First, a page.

You should implement the algorithm in 2 or 3 dimensions and run it on the Kuzmin model with 10K and 100K points (I originally said Plummer model, but I cannot find an equation for generating a Plummer distribution...if you do, please feel free to use it, but tell me.) For both sizes you should report the number of interactions as a function of the separation constant s ranging from 1 to 2 in increments of .2. The algorirthm is described in:
Paul B. Callahan and S. Rao Kosaraju. ``A Decomposition of Multi-Dimensional Point-Sets with Applications to k-Nearest-Neighbors and n-Body Potential Fields.'' JACM, 42(1):67-90, January 1995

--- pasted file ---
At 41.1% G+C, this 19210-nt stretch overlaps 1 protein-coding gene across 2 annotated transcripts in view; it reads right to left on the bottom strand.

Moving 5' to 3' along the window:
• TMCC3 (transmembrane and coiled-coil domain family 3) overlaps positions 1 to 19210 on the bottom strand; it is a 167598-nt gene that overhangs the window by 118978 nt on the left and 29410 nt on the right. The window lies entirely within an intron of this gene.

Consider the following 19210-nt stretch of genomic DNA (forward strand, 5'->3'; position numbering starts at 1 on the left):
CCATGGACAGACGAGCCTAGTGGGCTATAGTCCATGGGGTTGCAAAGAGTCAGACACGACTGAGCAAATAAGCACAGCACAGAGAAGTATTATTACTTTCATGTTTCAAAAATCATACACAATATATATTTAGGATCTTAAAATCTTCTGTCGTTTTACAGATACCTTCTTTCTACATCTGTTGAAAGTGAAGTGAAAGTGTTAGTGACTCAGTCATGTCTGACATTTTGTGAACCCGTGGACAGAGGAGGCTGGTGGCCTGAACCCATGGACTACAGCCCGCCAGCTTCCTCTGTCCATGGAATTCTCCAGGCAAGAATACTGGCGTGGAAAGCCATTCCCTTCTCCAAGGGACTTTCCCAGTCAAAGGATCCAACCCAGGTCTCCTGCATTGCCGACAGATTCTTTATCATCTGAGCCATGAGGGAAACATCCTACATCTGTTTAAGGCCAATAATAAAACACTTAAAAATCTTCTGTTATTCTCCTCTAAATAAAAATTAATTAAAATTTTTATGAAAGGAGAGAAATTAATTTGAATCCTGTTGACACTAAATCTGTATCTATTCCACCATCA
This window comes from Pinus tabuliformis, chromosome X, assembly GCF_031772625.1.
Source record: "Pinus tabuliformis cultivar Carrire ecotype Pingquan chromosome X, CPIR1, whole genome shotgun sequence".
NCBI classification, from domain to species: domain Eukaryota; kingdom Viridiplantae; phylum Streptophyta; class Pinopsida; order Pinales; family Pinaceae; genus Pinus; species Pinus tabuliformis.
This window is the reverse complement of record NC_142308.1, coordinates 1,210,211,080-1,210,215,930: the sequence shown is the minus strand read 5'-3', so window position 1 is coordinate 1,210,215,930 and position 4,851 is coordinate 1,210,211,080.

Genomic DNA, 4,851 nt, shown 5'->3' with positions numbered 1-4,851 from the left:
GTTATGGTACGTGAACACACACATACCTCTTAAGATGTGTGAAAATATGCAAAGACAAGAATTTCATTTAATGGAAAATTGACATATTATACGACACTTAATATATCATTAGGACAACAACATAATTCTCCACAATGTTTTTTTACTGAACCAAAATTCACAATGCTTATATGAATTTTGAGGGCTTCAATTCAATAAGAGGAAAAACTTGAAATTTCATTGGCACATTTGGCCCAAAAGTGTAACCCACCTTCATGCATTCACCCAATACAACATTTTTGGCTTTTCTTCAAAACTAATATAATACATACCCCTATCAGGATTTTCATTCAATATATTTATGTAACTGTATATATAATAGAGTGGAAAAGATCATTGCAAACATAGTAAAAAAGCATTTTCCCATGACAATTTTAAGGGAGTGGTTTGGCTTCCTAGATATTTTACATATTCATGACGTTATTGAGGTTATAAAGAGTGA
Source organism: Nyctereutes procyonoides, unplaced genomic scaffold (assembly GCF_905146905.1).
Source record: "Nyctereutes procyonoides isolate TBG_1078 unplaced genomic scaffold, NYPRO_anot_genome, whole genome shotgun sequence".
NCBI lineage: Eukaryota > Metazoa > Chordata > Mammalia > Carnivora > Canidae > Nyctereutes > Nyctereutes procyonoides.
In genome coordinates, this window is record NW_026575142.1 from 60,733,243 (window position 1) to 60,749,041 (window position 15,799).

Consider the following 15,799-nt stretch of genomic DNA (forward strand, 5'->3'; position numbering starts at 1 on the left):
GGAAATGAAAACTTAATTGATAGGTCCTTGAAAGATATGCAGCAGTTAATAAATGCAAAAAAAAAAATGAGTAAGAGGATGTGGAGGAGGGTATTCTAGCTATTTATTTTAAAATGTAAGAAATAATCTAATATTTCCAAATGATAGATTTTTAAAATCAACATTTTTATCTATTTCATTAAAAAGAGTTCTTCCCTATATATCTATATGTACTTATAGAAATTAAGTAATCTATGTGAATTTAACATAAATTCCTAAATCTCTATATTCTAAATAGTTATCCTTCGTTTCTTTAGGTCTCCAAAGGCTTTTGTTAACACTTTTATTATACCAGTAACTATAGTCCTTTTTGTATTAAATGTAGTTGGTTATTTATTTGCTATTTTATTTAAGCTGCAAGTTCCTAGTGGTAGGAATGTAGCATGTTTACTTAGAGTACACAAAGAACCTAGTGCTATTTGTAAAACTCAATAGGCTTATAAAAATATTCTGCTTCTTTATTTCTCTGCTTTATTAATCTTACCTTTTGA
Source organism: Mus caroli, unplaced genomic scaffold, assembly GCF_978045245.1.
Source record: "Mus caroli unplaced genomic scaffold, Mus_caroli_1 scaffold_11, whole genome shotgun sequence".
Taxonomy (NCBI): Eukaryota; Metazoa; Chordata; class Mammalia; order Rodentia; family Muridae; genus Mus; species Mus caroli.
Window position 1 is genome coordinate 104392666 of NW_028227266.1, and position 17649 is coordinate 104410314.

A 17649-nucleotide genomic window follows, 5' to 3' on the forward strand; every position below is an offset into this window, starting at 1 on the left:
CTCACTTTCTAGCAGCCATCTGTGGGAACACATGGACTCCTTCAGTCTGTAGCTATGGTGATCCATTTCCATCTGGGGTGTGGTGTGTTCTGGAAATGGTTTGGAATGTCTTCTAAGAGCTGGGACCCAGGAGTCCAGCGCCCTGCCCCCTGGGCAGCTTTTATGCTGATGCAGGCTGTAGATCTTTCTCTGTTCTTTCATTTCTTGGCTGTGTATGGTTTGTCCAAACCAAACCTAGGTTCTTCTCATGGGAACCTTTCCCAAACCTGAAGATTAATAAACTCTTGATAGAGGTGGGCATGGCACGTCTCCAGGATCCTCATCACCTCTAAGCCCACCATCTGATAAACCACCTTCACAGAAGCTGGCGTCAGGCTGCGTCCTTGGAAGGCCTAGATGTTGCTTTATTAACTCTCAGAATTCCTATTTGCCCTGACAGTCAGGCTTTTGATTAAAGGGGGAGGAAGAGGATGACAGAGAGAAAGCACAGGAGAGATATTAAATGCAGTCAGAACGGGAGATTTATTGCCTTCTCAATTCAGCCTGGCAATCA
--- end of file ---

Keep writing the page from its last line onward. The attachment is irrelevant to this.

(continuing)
Available for copying in the CS reading room.

Points can be generated in the Kuzmin model by first generating a random point p within a circle of radius 1. This can be done by generating a random point within a square [-1,1],[-1,1] and throwing the point out if it is not in the circle and trying again. Now scale the radius by

r_new = (1/(1-r)2)-1

In particular

x_new = (x/sqrt(x^2 + y^2))((1/(1-sqrt(x^2 + y^2))2)-1)

y_new = (y/sqrt(x^2 + y^2))((1/(1-sqrt(x^2 + y^2))2)-1)

Repeat this process for each pont.

You can use a similar technique in 3 dimensions (by generating points in a unit cube). For the scaling, however, you should use

r_new = (1/(1-r)3)-1

in 3 dimensions.

Back to the Algorithms in the Real World page.
Guy Blelloch, guyb@cs.berkeley.edu.